5. Be Wary of Oversharing: While it’s natural to want to share aspects of your life online, be cautious about oversharing personal information. Avoid posting sensitive details such as your address, phone number, or financial information.

6. Talk To Others: Help your friends and peers understand the importance of managing yours and their digital footprints responsibly. While you might want a picture with your friends or family as a personal memory, they might want to post it. It is okay to communicate and set clear expectations about what you are comfortable sharing about yourself online. 

It Would Never Happen To Me! Digital Footprint Gone Wrong 

A lot of this information about digital footprints might not be new information to you. We all have probably heard an adult warn us about something like, “Whatever you post online can live there forever.” And while the ominous warning might sound like exaggeration, it is important to consider the consequences of our digital footprint. 

Imagine this scenario: 

Sarah and her friend Emily are chatting on Snapchat, sharing funny selfies and updates about their day. Sarah decides to send Emily a private Snapchat message containing a silly photo of herself making a goofy face. Unbeknownst to Sarah, Emily decides to screenshot the photo before it disappears, violating the trust of their private conversation.

Later that day, Emily shows the screenshot to a group of friends during lunch at school, thinking it’s harmless fun. However, one of the friends in the group takes a photo of the screenshot with their phone and shares it with others via text message. Before long, the silly photo of Sarah making a funny face has spread far beyond the confines of her private conversation with Emily.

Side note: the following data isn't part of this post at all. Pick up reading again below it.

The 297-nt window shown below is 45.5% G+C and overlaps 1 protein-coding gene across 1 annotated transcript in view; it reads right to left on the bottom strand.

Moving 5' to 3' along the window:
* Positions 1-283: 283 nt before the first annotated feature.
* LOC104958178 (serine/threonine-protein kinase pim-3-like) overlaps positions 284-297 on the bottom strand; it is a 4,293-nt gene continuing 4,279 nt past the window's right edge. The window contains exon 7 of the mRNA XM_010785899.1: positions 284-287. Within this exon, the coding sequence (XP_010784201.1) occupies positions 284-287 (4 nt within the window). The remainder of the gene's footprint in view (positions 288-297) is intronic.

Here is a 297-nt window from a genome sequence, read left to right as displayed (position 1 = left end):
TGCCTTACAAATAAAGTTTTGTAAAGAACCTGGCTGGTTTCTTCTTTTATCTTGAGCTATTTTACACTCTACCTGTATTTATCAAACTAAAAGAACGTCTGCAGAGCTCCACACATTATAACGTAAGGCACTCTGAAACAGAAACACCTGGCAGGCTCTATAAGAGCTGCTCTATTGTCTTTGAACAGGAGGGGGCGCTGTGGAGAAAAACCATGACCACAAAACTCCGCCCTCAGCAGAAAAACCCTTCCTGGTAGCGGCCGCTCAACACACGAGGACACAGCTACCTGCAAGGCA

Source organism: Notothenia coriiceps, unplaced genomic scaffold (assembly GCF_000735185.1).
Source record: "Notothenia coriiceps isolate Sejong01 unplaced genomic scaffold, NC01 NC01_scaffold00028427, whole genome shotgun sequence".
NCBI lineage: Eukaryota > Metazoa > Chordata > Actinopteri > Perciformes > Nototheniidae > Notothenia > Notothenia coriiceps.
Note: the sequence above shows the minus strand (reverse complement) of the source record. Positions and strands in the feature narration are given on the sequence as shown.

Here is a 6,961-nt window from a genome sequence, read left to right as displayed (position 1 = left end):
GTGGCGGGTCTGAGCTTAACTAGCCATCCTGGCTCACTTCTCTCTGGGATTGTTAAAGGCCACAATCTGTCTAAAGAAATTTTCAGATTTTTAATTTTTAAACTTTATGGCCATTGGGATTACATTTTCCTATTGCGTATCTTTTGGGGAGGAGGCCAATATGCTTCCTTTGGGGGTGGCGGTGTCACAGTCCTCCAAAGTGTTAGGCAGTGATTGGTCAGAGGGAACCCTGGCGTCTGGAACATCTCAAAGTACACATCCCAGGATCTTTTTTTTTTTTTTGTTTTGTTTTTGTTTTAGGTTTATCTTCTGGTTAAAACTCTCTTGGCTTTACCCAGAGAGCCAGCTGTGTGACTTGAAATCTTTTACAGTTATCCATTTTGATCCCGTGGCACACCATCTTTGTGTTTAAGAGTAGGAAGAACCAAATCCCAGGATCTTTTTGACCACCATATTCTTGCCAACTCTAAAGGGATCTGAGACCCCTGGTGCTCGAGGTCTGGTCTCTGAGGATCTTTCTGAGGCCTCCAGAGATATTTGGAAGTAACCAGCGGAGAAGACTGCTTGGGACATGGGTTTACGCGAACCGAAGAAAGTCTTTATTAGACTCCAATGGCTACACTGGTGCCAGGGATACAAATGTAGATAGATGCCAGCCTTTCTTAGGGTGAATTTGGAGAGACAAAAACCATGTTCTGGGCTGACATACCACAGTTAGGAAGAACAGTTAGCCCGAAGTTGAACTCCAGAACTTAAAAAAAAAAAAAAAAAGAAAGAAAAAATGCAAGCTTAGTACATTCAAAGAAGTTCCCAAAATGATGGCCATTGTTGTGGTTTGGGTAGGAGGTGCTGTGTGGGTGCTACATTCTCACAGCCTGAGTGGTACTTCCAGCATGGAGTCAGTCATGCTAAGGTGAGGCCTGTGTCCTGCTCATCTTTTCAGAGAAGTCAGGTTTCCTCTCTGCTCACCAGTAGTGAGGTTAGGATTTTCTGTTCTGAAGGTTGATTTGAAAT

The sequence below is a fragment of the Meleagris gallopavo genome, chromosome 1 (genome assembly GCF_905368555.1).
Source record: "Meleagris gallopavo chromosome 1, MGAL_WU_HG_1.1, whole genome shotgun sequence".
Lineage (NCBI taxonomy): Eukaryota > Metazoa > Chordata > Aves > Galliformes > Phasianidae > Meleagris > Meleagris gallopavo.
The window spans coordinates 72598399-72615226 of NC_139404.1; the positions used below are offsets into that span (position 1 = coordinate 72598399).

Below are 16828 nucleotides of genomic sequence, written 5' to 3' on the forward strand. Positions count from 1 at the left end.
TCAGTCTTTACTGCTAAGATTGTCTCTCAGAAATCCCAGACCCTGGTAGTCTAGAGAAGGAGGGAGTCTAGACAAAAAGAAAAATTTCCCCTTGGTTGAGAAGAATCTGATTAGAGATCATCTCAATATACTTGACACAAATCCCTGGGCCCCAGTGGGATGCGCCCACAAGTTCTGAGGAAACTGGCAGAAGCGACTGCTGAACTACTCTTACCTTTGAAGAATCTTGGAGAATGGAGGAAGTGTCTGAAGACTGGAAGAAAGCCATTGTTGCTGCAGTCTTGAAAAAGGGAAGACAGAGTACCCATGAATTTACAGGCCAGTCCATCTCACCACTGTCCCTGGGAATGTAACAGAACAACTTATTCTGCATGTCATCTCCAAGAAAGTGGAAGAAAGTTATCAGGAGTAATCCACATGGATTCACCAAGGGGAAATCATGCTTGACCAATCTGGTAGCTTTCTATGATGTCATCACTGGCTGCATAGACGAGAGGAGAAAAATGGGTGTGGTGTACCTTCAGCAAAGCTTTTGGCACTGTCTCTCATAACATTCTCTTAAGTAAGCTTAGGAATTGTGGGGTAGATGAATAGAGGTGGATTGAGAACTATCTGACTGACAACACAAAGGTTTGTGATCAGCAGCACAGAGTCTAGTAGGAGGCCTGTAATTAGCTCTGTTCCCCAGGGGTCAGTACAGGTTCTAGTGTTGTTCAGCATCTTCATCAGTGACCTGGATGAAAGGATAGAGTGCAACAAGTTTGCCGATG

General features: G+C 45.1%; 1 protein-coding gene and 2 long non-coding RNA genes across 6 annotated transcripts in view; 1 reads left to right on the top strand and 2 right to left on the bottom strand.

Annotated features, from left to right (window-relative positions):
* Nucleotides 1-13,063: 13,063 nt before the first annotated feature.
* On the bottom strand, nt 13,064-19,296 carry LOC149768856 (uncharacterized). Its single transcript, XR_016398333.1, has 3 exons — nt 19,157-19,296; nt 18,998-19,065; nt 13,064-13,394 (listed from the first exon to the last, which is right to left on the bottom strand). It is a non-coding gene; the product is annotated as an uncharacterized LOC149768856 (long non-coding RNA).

To make matters worse, one of the recipients decides to post the photo on social media, where it quickly gains traction and begins circulating among classmates and even reaches students from other schools. Sarah, who thought she was sending a private message to a trusted friend, is now mortified as her silly photo becomes the subject of ridicule and gossip among her peers.

In this example, Sarah’s private Snapchat message was exposed due to the actions of her friend Emily, who violated the trust of their private conversation by taking a screenshot. From there, the photo was shared further without Sarah’s consent, ultimately leading to its widespread distribution and the loss of Sarah’s privacy.

This scenario underscores the importance of being cautious about what you share online, even in seemingly private conversations, as well as respecting the privacy of others.

Key Takeaways on Digital Citizenship Lesson Plans


From protecting personal information to texting and talking with friends, we are all digital citizens. Digital citizenship lesson plans can support students as they become young adults in the digital age.


As schools search for ways to teach practical life skills, digital citizenship lessons are some of the best new lessons to add to the curriculum. These lessons can be a perfect fit for advisory, part of the health curriculum, or in many other classes. Wherever teachers and schools choose to add digital citizenship lessons, tap into some of the most trusted resources when starting the conversation!




What other health education topics does PLT4M have?


Check out more health education lesson plans from PLT4M here! Different topics include: